Students at the high school are also unsure of the bill.  In a survey taken by 58 CFHS students, 67 percent said they would vote no on the bill, and 32 percent said they would vote yes, if given the opportunity.

Students who were opposed to the class were surprised about a class that would just address Christianity. “People don’t have to be Christians. Why would we teach a Christian class?” sophomore Emma Herring asked.

Other students were excited for a potential new class that focuses on the Bible.  “I was glad because religion is usually looked down upon in schools, and with this bill, students who want to learn more about the Bible in a non-church setting can,” sophomore Matthew Nicols said.

Advocates for the bill rationalize the class with the belief that Christianity is the foundation of the nation. They say that the Bible is one of the oldest pieces of history and can be taught like any other U.S. history class.

“The Bible, whether you believe it or not, has a large role in world history,” sophomore Jakob Wiechers said. “We can’t just ignore it because of its controversy. The Bible is simply a part of our history and many other nations’ history. It would be good for students to learn about that history. I’m not saying that we are going to try to convince people that Adam and Eve were real. It would be pretty much the same thing as us learning about the creation stories of Greek mythology. There would be no problem.”

Others think there is more to America’s history than Christianity. “Why just the Bible, not anything else?” senior Charles Potter asked. “The article (from the Des Moines Register)  also proclaims that the only foundation of American values stems from Judeo-Christian scripture. This is a sweeping generalization, and basing one of the major arguments for why the bill should pass is biased and relies too heavily on people putting their faith over others. This makes me genuinely upset. People shouldn’t simply forget how much went into America to make it what it is today; it wasn’t just Christianity that made America what it is. It’s a melting pot, full of people from different cultures, backgrounds and religions all coming together. Christianity wasn’t just some magic thing that made America ‘America.’”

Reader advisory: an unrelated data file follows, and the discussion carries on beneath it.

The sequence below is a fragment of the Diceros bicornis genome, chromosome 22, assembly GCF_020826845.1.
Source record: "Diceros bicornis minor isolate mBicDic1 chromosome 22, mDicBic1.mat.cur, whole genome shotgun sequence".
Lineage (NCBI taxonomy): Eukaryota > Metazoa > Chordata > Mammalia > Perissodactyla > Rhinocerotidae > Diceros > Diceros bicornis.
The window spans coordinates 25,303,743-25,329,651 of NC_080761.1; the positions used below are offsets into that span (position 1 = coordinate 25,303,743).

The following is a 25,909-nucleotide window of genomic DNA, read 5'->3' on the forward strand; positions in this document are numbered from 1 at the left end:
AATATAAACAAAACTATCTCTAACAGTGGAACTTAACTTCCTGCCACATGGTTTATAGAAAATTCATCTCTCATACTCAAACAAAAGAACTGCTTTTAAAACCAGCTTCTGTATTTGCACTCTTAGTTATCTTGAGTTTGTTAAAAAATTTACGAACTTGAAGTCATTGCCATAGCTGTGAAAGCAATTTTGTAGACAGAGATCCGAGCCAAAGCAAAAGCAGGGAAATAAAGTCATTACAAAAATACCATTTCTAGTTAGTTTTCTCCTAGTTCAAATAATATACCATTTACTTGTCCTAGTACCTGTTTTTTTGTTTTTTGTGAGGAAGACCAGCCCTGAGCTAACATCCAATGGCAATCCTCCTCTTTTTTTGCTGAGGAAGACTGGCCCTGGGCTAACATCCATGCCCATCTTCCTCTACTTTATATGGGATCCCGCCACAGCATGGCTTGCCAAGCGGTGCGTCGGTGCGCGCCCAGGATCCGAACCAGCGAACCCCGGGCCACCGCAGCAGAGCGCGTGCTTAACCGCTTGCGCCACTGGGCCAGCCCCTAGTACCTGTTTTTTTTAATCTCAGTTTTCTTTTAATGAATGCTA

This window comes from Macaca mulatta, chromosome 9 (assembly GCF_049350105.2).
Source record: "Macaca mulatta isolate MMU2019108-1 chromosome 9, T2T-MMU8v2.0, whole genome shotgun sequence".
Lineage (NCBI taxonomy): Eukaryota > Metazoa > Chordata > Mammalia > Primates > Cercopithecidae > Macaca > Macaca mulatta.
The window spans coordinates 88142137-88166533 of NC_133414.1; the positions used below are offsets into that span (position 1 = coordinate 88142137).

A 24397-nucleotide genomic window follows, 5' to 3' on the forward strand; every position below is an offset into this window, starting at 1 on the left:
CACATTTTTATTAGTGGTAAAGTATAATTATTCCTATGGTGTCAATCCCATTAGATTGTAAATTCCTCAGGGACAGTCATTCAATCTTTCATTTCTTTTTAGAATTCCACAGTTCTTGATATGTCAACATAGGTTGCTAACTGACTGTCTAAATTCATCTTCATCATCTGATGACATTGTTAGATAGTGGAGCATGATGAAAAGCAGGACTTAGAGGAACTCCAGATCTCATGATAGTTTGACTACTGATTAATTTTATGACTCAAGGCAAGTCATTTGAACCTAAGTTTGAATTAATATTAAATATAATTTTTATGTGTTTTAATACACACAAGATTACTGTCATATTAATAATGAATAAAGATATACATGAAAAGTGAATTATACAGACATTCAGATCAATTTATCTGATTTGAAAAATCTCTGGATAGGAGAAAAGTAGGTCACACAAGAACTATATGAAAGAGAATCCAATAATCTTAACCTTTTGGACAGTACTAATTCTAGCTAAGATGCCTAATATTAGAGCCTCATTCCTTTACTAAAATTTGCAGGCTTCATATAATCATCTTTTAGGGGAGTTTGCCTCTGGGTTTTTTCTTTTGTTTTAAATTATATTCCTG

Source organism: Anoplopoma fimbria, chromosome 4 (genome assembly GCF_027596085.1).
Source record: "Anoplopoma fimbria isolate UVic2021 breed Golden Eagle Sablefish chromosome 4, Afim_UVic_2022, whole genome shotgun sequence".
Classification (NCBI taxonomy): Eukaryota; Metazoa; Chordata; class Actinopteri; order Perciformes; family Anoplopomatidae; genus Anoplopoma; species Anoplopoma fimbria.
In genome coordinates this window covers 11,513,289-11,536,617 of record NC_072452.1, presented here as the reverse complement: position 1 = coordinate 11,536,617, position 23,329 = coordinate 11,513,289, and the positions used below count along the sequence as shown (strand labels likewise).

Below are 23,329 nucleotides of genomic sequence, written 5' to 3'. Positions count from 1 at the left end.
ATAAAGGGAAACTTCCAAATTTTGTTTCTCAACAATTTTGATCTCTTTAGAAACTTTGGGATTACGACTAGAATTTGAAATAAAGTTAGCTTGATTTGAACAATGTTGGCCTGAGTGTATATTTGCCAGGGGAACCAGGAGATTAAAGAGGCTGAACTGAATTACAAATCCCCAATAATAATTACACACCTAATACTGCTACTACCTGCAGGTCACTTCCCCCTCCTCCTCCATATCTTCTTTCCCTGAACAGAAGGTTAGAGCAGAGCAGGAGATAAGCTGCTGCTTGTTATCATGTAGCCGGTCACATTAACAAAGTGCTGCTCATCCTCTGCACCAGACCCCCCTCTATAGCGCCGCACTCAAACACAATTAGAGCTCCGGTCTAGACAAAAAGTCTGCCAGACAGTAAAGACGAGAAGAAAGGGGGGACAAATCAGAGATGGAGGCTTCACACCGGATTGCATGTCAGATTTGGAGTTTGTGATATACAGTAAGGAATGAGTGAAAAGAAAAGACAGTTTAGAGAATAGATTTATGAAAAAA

With the belief in mind that Christianity is the reason humans exist and that Christianity is the source of  America’s prosperity, many schools and universities used to teach religion in the classroom. Now with the separation of church and state, the sight of a Bible in a classroom is rare.

“Compared to decades ago, school rarely teaches religion anymore, and I find it to be quite sad, knowing that religion has shaped cultures all around the globe,” Hall said. “Yes, religion in general has caused war in the past, but I wouldn’t even call my belief a religion; it’s a relationship, and once you look at it that way, that’s where things shift and religion doesn’t seem as bad as you thought.”

There are many different religions and faiths practiced in Cedar Falls and Iowa, yet many of the homes in the state of Iowa practice Christianity. Some students believe that because of this, it is justifiable to only teach the Bible in public schools.

“I believe that this is a great opportunity for students who are interested in learning more about God but feel too intimidated to go to church, this would be a great option,” sophomore Jack Plagge said “For those who aren’t Christian, they can have their own group outside of class. I say that because people will feel left out that their religion doesn’t become a class. but [greater than] 70 percent of the U.S. population are Christian, which outnumbers the percentage of other religions by a lot.”

Other students believe that just because Christianity is the predominant religion doesn’t mean the Cedar Falls High School and other Iowa public schools have to favor one religion over others. “I do not believe it is right to only have a religious class that stems from the Bible,” senior Estrella Barron said. “Yes, a majority of this school might be of the Christian or Catholic faith but there are still so many other kids who aren’t religious or that is not their religion.”

An optimist students from Cedar Falls is recognizing the bill’s exclusiveness, yet is looking for ways to make the bill result in a positive outcome. “I don’t believe it should be allowed that a class be taught in Bible study because it infringes upon the separation of church and state,” sophomore Alexis Williams said. “However, if classes were added to include a multitude of different religions, or perhaps a class encompassing the study of multiple different religions rather than Christianity alone. it would be OK; if not they are showing a preference to Christianity, and this can make others feel omitted.”

Popplewell said that if this bill becomes law, Iowa Public Schools will be closing the door to diversity that makes the Cedar Valley and Iowa so special. “You’re teaching one tradition, the Christian tradition. You’re leaving out a good number of the population that’s here in the Cedar Valley, and the richness they bring, and their own understanding of God,” Popplewell said.